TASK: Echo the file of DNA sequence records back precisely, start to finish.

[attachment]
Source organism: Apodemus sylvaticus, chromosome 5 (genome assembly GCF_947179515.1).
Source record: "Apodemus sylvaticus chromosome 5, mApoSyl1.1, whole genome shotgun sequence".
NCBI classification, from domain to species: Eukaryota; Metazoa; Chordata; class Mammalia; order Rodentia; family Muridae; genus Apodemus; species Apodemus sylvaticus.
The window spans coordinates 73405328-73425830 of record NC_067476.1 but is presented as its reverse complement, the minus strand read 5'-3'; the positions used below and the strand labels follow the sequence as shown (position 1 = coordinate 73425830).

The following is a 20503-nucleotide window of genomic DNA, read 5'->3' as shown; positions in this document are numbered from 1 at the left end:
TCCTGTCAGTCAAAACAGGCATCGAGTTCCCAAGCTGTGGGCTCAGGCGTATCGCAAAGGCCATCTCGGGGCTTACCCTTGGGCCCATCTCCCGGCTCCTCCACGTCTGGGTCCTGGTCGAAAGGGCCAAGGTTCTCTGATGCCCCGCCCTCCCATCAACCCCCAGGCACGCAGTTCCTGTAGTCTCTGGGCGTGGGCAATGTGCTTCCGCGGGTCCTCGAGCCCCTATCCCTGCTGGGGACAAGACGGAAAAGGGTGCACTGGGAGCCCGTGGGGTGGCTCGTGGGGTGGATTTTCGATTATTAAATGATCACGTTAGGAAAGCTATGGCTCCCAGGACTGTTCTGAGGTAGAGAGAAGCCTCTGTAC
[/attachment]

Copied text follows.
Source organism: Apodemus sylvaticus, chromosome 5 (genome assembly GCF_947179515.1).
Source record: "Apodemus sylvaticus chromosome 5, mApoSyl1.1, whole genome shotgun sequence".
NCBI classification, from domain to species: Eukaryota; Metazoa; Chordata; class Mammalia; order Rodentia; family Muridae; genus Apodemus; species Apodemus sylvaticus.
The window spans coordinates 73405328-73425830 of record NC_067476.1 but is presented as its reverse complement, the minus strand read 5'-3'; the positions used below and the strand labels follow the sequence as shown (position 1 = coordinate 73425830).

The following is a 20503-nucleotide window of genomic DNA, read 5'->3' as shown; positions in this document are numbered from 1 at the left end:
TCCTGTCAGTCAAAACAGGCATCGAGTTCCCAAGCTGTGGGCTCAGGCGTATCGCAAAGGCCATCTCGGGGCTTACCCTTGGGCCCATCTCCCGGCTCCTCCACGTCTGGGTCCTGGTCGAAAGGGCCAAGGTTCTCTGATGCCCCGCCCTCCCATCAACCCCCAGGCACGCAGTTCCTGTAGTCTCTGGGCGTGGGCAATGTGCTTCCGCGGGTCCTCGAGCCCCTATCCCTGCTGGGGACAAGACGGAAAAGGGTGCACTGGGAGCCCGTGGGGTGGCTCGTGGGGTGGATTTTCGATTATTAAATGATCACGTTAGGAAAGCTATGGCTCCCAGGACTGTTCTGAGGTAGAGAGAAGCCTCTGTAC